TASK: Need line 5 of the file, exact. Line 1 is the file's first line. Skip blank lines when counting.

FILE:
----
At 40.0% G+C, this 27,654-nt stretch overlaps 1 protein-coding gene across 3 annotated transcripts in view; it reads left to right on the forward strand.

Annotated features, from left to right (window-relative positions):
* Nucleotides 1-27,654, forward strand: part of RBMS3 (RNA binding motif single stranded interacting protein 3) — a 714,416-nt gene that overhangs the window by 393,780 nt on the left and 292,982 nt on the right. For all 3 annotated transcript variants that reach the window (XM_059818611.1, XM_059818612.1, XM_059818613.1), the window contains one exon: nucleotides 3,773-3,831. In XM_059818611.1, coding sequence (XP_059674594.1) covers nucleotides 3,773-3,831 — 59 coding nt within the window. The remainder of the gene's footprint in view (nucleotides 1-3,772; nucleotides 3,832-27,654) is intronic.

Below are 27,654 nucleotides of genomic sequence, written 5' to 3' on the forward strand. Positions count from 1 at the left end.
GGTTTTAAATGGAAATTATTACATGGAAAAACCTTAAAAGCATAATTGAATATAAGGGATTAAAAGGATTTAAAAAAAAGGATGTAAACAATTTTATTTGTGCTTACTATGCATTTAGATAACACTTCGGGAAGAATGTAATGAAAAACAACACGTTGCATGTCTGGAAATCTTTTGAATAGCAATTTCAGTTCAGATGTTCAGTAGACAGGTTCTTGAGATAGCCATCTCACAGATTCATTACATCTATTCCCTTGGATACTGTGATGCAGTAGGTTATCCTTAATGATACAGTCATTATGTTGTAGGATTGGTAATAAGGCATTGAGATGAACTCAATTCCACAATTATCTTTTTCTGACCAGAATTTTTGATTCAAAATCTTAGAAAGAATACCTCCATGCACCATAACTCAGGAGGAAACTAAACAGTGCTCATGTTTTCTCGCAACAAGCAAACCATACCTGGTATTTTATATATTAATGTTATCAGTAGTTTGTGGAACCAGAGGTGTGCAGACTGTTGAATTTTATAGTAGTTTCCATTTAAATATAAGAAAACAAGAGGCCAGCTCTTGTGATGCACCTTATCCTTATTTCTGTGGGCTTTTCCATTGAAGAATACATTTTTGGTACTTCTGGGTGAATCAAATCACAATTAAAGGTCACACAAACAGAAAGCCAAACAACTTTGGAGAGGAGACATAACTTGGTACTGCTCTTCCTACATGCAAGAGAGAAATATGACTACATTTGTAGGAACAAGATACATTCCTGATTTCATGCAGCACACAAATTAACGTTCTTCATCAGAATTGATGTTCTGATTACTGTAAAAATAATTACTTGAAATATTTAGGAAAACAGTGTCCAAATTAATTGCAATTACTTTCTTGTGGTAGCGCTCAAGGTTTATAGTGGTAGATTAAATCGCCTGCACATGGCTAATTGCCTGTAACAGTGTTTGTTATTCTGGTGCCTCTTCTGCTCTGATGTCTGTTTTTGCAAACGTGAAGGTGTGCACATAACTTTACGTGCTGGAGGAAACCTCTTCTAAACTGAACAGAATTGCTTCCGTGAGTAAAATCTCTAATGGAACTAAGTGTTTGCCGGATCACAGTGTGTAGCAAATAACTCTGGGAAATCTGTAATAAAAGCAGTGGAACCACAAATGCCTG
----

GGTTTTAAATGGAAATTATTACATGGAAAAACCTTAAAAGCATAATTGAATATAAGGGATTAAAAGGATTTAAAAAAAAGGATGTAAACAATTTTATTTGTGCTTACTATGCATTTAGATAACACTTCGGGAAGAATGTAATGAAAAACAACACGTTGCATGTCTGGAAATCTTTTGAATAGCAATTTCAGTTCAGATGTTCAGTAGACAGGTTCTTGAGATAGCCATCTCACAGATTCATTACATCTATTCCCTTGGATACTGTGATGCAGTAGGTTATCCTTAATGATACAGTCATTATGTTGTAGGATTGGTAATAAGGCATTGAGATGAACTCAATTCCACAATTATCTTTTTCTGACCAGAATTTTTGATTCAAAATCTTAGAAAGAATACCTCCATGCACCATAACTCAGGAGGAAACTAAACAGTGCTCATGTTTTCTCGCAACAAGCAAACCATACCTGGTATTTTATATATTAATGTTATCAGTAGTTTGTGGAACCAGAGGTGTGCAGACTGTTGAATTTTATAGTAGTTTCCATTTAAATATAAGAAAACAAGAGGCCAGCTCTTGTGATGCACCTTATCCTTATTTCTGTGGGCTTTTCCATTGAAGAATACATTTTTGGTACTTCTGGGTGAATCAAATCACAATTAAAGGTCACACAAACAGAAAGCCAAACAACTTTGGAGAGGAGACATAACTTGGTACTGCTCTTCCTACATGCAAGAGAGAAATATGACTACATTTGTAGGAACAAGATACATTCCTGATTTCATGCAGCACACAAATTAACGTTCTTCATCAGAATTGATGTTCTGATTACTGTAAAAATAATTACTTGAAATATTTAGGAAAACAGTGTCCAAATTAATTGCAATTACTTTCTTGTGGTAGCGCTCAAGGTTTATAGTGGTAGATTAAATCGCCTGCACATGGCTAATTGCCTGTAACAGTGTTTGTTATTCTGGTGCCTCTTCTGCTCTGATGTCTGTTTTTGCAAACGTGAAGGTGTGCACATAACTTTACGTGCTGGAGGAAACCTCTTCTAAACTGAACAGAATTGCTTCCGTGAGTAAAATCTCTAATGGAACTAAGTGTTTGCCGGATCACAGTGTGTAGCAAATAACTCTGGGAAATCTGTAATAAAAGCAGTGGAACCACAAATGCCTG